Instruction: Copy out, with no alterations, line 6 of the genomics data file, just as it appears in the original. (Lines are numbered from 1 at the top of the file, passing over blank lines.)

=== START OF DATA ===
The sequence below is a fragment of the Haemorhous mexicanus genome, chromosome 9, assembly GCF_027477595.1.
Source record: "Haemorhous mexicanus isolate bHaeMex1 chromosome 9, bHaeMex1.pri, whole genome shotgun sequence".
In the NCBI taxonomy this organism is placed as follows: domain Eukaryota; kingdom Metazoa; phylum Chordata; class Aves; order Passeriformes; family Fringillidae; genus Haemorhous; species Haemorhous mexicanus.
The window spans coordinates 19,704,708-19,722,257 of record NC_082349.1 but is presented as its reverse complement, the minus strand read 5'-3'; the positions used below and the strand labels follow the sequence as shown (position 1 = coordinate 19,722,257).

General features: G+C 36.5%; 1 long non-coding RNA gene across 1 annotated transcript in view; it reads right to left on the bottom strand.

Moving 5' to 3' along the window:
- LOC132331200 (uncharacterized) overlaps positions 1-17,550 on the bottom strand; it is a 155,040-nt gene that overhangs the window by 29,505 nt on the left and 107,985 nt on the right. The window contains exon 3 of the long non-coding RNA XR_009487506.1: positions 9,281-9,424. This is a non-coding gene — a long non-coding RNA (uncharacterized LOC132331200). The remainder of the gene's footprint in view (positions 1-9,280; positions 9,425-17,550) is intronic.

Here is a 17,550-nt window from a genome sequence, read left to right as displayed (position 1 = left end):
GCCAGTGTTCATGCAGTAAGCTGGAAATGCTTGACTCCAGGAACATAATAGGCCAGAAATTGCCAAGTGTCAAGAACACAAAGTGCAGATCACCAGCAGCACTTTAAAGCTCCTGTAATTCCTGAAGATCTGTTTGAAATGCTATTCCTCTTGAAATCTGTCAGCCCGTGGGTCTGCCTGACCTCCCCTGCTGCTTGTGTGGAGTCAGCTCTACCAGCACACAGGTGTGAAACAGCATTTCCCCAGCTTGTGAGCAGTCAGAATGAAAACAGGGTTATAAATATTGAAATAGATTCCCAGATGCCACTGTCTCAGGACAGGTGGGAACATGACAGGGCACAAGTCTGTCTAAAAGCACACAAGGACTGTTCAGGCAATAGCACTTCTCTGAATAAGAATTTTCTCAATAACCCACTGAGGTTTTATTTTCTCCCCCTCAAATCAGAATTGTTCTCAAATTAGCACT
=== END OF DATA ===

Moving 5' to 3' along the window: